Surveys for crew are everywhere (sorry about that – we know that’s partly down to us and our Superyacht Golden Ticket crew survey…) but one ex-crewmember has published the results of her survey, for her MBA thesis, which interestingly shows that crew are more personally affected by intrinsic rewards (personal achievement, professional growth, a sense of pleasure and accomplishment and so on) than extrinsic, tangible rewards, such as tips.
Katrina Polkaj’s survey, which had 244 respondents and was to support her thesis on living and working conditions for superyacht crew, revealed that while the split was relatively even between professional development (27.4 per cent) and financial rewards (31.1 per cent) when it came to being a motivational driver for choosing to work in yachting, a clear majority (77.1 per cent) intangible rewards, as described above, as more personally important. Just 23 per cent found tangible rewards the most important personal motivator.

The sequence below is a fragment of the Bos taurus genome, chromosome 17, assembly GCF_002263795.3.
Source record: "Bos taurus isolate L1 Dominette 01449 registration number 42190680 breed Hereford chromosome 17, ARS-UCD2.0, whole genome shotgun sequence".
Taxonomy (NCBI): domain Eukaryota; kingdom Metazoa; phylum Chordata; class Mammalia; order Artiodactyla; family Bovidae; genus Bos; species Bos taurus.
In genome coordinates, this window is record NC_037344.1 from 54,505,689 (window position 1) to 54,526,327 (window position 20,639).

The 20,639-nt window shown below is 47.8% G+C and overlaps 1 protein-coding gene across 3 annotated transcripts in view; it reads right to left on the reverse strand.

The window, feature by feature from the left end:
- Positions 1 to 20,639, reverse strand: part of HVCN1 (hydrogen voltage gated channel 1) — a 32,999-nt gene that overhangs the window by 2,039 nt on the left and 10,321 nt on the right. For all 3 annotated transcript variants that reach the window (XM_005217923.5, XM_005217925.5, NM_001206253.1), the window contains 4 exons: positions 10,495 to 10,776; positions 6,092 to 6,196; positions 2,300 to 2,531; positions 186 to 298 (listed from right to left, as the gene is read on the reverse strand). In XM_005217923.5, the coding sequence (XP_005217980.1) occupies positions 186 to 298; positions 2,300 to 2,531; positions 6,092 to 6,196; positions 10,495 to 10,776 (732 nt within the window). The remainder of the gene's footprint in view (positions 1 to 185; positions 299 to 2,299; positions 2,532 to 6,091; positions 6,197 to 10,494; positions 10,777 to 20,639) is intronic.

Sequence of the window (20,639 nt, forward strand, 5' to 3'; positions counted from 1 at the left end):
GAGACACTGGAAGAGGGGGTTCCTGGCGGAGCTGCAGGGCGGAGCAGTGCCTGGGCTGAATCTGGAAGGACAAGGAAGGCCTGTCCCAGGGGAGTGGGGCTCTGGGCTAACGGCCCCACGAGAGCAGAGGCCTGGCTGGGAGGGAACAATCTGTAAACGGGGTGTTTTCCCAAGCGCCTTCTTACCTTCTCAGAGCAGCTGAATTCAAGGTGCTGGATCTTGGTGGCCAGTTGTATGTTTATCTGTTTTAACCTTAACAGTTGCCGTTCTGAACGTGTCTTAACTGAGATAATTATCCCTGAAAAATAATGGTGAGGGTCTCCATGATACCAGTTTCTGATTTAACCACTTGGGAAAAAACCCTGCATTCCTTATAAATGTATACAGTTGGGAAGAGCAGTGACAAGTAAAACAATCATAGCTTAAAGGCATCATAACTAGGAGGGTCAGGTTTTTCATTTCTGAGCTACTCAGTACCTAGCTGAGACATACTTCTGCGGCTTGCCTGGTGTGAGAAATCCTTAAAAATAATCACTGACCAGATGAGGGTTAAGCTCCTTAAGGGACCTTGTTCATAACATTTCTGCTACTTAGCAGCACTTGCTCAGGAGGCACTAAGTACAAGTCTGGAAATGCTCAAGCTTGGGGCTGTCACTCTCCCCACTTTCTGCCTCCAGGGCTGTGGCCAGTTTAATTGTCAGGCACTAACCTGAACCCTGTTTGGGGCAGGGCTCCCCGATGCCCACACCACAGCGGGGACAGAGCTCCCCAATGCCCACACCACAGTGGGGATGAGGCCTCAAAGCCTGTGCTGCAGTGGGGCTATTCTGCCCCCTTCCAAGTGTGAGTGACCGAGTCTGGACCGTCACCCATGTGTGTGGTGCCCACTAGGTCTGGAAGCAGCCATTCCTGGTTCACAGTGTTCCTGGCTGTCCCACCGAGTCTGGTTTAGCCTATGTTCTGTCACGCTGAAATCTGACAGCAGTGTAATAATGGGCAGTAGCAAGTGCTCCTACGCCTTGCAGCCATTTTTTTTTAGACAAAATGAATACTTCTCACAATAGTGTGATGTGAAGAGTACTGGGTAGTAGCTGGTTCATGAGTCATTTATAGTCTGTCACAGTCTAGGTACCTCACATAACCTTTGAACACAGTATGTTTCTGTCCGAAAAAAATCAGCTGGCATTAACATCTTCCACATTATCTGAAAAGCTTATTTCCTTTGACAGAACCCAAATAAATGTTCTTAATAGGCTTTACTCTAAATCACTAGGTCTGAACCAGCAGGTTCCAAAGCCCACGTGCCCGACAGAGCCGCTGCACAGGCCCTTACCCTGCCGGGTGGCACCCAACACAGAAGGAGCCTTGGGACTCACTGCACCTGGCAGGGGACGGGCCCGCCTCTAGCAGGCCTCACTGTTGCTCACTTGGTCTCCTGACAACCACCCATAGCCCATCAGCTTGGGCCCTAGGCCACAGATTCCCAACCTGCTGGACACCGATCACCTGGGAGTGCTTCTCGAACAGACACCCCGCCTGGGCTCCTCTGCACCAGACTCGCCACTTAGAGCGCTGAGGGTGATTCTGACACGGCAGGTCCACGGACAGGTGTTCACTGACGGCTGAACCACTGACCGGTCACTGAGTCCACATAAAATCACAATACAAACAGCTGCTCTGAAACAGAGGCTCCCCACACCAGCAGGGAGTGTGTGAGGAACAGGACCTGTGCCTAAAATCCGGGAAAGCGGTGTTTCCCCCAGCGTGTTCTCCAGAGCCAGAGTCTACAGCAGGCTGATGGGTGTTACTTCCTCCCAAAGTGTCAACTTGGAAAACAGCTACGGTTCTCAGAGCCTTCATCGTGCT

But despite intrinsic rewards carrying the most value for crew, when asked how often superiors expressed gratitude and recognition, 29.9 per cent and 29.5 per cent said ‘sometimes’ and ‘often’ respectively. Unfortunately just 11.1 per cent said ‘very often’, 20.9 per cent said ‘rarely’ and 8.6 per cent ‘never’.
The results of this survey are refreshing. They show us that we’ve been somewhat blind-sided by this image of crew as money-seeking and financially driven newbies
Salary satisfaction was the most important facet of working on board for just 21.8 per cent of crew, while having a good-working crew was most important for 36.4 per cent. Moreover, when we look at the reasons crew left their last job, there was a relatively even split between the three most popular responses: career development, the yacht was poorly managed and lack of leadership and guidance on board.
The results of this survey are refreshing. They show us that we’ve been somewhat blind-sided by this image of crew as money-seeking and financially driven newbies. A lot of crew, it seems, actually want professional development on board, coming hand-in-hand with good guidance and leadership. So why aren’t the crew getting it? Are we working under the misconception that crew are more motivated by tangible rewards? If so, perhaps it’s time to take another look at how we start rewarding our crew.